|Thursday, 29 May 2003|
The German Federal Ministry of Economic Cooperation and Development has given a sum of 50,000 Euro for providing additional services in areas devastated by floods, states a German Technical Cooperation press release.
This is in addition to goods and services worth 400,000 Euro which was immediately provided last week by the German Federal Ministry of Foreign Affairs upon the request of the German Embassy in Colombo.
The German aid package saw the arrival in Sri Lanka of 15 experts from the German Agency for Technical Support (THW), who were accompanied by a plane load of equipment, which included state-of-the-art water purification machinery and special vehicles to access unreachable areas.
The machinery, which is capable of converting muddy water into pure drinking quality water at the rate of 4,000 litres per hour, has been installed in the Galle and Matara districts. The leader of the German team, together with German charge d'affaires Heinz Kopp, has already met with Minister of Power and Energy Karu Jayasuriya to discuss logistics of the relief operation.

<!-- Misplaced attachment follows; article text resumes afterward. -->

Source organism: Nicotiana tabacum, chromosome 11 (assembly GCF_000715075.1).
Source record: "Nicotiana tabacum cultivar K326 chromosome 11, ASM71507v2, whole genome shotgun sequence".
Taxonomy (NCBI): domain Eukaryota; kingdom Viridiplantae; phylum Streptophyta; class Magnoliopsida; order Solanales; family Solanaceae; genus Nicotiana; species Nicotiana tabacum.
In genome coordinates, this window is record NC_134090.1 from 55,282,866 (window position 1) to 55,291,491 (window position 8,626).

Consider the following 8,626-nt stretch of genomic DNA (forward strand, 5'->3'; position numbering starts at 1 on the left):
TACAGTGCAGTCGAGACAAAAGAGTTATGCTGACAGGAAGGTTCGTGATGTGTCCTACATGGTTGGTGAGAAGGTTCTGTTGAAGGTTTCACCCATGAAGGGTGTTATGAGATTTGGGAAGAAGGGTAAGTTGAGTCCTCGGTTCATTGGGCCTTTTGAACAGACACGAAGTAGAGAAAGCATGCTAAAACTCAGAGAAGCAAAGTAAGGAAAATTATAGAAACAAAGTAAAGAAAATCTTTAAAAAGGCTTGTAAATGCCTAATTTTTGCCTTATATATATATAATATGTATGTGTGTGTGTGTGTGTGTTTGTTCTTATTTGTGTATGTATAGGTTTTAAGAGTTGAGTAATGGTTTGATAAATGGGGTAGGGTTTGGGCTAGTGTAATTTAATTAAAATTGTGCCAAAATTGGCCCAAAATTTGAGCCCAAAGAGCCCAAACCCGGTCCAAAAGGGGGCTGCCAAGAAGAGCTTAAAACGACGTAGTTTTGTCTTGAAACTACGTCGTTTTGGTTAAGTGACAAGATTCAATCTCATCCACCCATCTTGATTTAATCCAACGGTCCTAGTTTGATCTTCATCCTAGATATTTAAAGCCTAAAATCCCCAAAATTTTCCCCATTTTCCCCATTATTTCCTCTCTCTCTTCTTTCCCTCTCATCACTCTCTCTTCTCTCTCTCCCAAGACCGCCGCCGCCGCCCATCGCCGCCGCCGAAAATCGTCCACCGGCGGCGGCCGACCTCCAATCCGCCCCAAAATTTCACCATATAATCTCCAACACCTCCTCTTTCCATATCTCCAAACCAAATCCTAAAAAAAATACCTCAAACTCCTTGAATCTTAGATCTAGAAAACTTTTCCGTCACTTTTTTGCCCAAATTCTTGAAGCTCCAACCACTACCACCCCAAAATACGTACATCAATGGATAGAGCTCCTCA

According to Dr. Roland Steurer, Country Director for the German Technical Cooperation (GTZ) in Sri Lanka, the 50,000 Euro provided by the Ministry of Economic Cooperation & Development will be used primarily for the purpose of distributing the drinking water.
"It would, to some extent ensure that the water reaches the people who need it, rather than people having to travel to get the water," said Dr. Steurer.
GTZ experts, working in collaboration with the Sri Lankan Ministry of Social Welfare, Divisional Secretaries and the Seva Lanka Foundation, will set up 40 water tanks in the affected areas and distribute water to the tanks using bowsers.
Further, GTZ is looking at providing additional assistance to the flood-ravaged areas, once the waters have subsided, said Eberhard Halbach, a GTZ senior advisor.
According to Mr. Halbach, GTZ will supply material needed for the reconstruction of schools and other social infrastructure that have been damaged or destroyed by the floods. The organization would also launch a programme to clean as many wells as possible, from amongst 80,000 wells in the region that have been polluted.
"We will have to train local staff to clean wells using our equipment," he said, adding that the German assisted relief measures in the affected areas could continue for about six months if funding can be obtained.
Produced by Lake House